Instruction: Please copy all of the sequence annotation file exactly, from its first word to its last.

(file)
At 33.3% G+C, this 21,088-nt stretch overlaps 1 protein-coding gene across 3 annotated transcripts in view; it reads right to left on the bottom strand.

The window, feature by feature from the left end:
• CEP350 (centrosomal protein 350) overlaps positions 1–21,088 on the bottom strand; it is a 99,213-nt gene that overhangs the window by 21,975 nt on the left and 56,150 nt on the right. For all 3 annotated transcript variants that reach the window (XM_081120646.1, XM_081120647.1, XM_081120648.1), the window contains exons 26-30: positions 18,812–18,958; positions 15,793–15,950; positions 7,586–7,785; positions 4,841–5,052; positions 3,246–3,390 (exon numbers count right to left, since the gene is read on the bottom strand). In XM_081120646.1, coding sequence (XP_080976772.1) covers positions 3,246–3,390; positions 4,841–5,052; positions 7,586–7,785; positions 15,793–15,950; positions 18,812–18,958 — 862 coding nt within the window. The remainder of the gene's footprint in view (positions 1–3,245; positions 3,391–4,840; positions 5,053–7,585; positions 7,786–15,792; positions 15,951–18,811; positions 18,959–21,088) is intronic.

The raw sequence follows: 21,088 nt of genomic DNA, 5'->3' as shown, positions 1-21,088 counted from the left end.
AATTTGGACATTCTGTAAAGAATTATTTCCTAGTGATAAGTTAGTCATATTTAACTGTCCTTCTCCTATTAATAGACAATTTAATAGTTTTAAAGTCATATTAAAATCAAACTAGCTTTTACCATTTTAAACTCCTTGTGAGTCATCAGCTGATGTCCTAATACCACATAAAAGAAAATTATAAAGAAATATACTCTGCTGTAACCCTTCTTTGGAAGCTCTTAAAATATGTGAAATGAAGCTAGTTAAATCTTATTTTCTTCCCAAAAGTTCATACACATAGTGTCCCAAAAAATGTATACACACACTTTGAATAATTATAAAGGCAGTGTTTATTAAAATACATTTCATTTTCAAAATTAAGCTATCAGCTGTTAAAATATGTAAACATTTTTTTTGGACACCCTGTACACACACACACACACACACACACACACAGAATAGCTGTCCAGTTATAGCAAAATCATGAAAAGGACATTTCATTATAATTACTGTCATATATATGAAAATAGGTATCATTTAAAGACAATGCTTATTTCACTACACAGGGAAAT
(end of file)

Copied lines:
At 33.3% G+C, this 21,088-nt stretch overlaps 1 protein-coding gene across 3 annotated transcripts in view; it reads right to left on the bottom strand.

The window, feature by feature from the left end:
• CEP350 (centrosomal protein 350) overlaps positions 1–21,088 on the bottom strand; it is a 99,213-nt gene that overhangs the window by 21,975 nt on the left and 56,150 nt on the right. For all 3 annotated transcript variants that reach the window (XM_081120646.1, XM_081120647.1, XM_081120648.1), the window contains exons 26-30: positions 18,812–18,958; positions 15,793–15,950; positions 7,586–7,785; positions 4,841–5,052; positions 3,246–3,390 (exon numbers count right to left, since the gene is read on the bottom strand). In XM_081120646.1, coding sequence (XP_080976772.1) covers positions 3,246–3,390; positions 4,841–5,052; positions 7,586–7,785; positions 15,793–15,950; positions 18,812–18,958 — 862 coding nt within the window. The remainder of the gene's footprint in view (positions 1–3,245; positions 3,391–4,840; positions 5,053–7,585; positions 7,786–15,792; positions 15,951–18,811; positions 18,959–21,088) is intronic.

The raw sequence follows: 21,088 nt of genomic DNA, 5'->3' as shown, positions 1-21,088 counted from the left end.
AATTTGGACATTCTGTAAAGAATTATTTCCTAGTGATAAGTTAGTCATATTTAACTGTCCTTCTCCTATTAATAGACAATTTAATAGTTTTAAAGTCATATTAAAATCAAACTAGCTTTTACCATTTTAAACTCCTTGTGAGTCATCAGCTGATGTCCTAATACCACATAAAAGAAAATTATAAAGAAATATACTCTGCTGTAACCCTTCTTTGGAAGCTCTTAAAATATGTGAAATGAAGCTAGTTAAATCTTATTTTCTTCCCAAAAGTTCATACACATAGTGTCCCAAAAAATGTATACACACACTTTGAATAATTATAAAGGCAGTGTTTATTAAAATACATTTCATTTTCAAAATTAAGCTATCAGCTGTTAAAATATGTAAACATTTTTTTTGGACACCCTGTACACACACACACACACACACACACACACAGAATAGCTGTCCAGTTATAGCAAAATCATGAAAAGGACATTTCATTATAATTACTGTCATATATATGAAAATAGGTATCATTTAAAGACAATGCTTATTTCACTACACAGGGAAAT